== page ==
On Tuesday, the government announced that Russia was behind the cyber attack against the parliament (Storting) on 24 August. Several e-mail accounts of members of the Storting and employees were then attacked .
– We conclude that Russia is behind the computer attack on the Storting, said Foreign Minister Ine Eriksen Søreide on Tuesday.
This is the first time the government has gone so far as to attribute responsibility for such crime.
The first reactions from the Russian parliament came on Tuesday night.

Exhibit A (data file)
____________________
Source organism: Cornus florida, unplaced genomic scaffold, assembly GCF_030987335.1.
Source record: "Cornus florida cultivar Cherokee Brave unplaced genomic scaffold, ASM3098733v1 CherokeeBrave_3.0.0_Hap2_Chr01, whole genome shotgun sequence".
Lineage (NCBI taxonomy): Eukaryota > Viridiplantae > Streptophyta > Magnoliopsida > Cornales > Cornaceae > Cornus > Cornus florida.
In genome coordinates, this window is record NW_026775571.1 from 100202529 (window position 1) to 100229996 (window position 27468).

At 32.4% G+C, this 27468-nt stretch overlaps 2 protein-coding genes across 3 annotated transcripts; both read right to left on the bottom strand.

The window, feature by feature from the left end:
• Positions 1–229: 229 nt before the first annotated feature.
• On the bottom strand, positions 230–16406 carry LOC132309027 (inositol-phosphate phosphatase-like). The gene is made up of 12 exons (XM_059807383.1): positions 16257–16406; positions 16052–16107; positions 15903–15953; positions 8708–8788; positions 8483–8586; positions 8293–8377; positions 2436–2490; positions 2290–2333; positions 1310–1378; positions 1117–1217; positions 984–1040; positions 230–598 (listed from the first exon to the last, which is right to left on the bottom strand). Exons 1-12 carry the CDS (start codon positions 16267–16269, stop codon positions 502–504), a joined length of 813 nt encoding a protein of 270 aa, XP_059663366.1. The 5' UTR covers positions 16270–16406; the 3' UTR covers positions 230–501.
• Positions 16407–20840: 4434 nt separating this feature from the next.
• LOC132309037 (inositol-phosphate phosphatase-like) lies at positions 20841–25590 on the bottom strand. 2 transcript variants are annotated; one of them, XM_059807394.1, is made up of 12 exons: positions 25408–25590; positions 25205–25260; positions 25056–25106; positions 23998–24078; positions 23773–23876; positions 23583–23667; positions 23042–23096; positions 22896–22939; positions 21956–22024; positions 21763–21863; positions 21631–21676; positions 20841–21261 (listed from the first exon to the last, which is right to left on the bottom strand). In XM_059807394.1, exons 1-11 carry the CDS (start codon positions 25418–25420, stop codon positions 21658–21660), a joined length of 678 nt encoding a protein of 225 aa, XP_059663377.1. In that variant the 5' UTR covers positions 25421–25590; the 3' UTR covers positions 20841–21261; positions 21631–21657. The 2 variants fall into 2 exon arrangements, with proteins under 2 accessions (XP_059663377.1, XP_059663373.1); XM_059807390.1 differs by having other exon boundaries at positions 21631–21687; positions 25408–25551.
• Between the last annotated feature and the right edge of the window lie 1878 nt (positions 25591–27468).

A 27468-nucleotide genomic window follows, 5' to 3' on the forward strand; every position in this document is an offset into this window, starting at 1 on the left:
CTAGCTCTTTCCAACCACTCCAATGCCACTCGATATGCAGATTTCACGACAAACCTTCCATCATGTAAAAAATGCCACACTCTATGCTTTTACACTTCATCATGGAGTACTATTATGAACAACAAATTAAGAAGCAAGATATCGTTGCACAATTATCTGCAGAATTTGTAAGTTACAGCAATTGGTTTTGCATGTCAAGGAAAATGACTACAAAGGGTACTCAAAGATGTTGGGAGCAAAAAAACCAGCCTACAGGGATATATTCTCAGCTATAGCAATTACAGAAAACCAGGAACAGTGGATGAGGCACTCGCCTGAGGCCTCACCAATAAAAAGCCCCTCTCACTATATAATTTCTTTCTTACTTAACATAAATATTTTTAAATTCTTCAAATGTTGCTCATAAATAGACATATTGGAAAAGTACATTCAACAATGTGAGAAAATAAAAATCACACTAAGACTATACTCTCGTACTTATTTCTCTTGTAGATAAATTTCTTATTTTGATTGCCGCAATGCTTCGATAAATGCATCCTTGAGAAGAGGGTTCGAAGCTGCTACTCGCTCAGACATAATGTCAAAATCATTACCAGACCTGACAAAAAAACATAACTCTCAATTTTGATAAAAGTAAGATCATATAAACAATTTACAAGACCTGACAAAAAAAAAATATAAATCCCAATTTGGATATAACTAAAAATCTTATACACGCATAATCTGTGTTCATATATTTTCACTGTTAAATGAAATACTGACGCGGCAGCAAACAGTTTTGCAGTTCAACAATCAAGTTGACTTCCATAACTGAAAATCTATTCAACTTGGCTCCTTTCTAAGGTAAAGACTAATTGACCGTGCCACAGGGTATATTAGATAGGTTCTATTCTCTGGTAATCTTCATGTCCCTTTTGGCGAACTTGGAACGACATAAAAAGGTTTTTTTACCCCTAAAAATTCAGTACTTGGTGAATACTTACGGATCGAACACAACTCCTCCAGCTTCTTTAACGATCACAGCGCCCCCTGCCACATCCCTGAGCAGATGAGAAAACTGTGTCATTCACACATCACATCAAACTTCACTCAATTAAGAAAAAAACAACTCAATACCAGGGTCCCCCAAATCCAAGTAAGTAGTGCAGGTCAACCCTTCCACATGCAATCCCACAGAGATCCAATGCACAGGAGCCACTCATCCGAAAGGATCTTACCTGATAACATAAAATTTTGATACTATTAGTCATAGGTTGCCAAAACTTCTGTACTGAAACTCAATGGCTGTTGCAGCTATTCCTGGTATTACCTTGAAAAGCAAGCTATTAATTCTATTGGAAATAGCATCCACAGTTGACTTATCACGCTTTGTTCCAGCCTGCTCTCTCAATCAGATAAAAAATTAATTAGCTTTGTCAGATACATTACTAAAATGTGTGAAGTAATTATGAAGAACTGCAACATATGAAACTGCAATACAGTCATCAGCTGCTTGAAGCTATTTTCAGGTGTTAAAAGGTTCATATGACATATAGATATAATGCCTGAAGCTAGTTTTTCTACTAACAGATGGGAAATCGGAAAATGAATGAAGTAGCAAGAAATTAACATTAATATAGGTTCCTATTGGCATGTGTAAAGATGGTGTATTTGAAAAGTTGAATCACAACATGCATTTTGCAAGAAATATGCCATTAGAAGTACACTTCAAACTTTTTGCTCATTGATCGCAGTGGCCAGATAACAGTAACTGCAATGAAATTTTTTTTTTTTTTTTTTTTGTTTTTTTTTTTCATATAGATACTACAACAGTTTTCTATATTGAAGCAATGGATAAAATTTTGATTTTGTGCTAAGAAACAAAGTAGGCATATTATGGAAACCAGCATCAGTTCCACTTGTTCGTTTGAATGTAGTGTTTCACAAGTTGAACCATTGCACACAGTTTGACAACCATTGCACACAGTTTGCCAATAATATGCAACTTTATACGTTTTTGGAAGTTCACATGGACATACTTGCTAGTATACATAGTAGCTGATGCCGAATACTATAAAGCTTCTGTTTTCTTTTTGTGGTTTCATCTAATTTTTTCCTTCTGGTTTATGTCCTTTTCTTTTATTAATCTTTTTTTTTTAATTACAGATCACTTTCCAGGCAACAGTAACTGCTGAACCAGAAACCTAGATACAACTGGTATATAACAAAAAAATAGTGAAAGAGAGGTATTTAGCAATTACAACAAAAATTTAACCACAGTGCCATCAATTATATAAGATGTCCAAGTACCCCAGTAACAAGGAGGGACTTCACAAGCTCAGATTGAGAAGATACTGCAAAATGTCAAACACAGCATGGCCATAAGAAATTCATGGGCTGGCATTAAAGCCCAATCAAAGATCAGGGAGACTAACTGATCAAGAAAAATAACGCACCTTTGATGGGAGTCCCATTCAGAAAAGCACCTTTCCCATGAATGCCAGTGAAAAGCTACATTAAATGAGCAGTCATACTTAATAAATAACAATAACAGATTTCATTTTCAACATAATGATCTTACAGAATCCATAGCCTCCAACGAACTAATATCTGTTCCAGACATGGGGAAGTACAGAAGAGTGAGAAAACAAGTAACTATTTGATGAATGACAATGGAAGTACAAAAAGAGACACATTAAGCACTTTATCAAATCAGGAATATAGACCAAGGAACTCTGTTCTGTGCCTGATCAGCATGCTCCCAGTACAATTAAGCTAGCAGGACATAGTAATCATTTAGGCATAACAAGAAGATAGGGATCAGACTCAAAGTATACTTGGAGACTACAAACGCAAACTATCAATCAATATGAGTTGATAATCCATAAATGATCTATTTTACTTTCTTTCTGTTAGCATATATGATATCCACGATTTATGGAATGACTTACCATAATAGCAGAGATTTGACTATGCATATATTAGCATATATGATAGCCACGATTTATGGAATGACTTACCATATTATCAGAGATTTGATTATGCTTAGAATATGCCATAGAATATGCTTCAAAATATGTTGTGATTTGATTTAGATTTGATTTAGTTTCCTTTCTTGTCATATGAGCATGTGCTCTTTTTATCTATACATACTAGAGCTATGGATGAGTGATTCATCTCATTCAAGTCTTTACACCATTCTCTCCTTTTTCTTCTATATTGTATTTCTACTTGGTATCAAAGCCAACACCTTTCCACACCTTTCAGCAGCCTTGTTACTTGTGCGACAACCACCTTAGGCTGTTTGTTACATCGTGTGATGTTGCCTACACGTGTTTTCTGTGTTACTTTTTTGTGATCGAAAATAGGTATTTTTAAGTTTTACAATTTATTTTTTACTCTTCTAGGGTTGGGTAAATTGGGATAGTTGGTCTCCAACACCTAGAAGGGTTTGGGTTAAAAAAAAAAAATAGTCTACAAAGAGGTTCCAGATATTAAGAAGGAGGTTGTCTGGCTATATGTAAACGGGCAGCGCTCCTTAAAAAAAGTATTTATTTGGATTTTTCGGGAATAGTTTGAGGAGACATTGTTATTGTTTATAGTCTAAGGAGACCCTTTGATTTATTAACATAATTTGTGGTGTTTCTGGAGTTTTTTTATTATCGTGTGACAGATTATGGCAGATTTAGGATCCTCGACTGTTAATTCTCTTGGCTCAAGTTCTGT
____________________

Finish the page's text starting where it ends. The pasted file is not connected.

The head of the Foreign Affairs Committee calls the Norwegian allegations pure nonsense.
A Russian intelligence expert NRK has spoken to believes that Russia’s secret services do not spend time on parliamentary representatives’ e-mails.
– No intelligence services will dig into the e-mails of the elected representatives. It is uninteresting and meaningless, says adviser to Russia’s Security Council Andrej Manoilo.
– It is important for us to hold Russia accountable. We can not accept that the Storting is exposed to this type of attacks, says Eriksen Søreide during a meeting with the press on Tuesday.
But the attribution has no legal consequences. PST’s task is to uncover whether anyone can be held criminally responsible for the data attacks.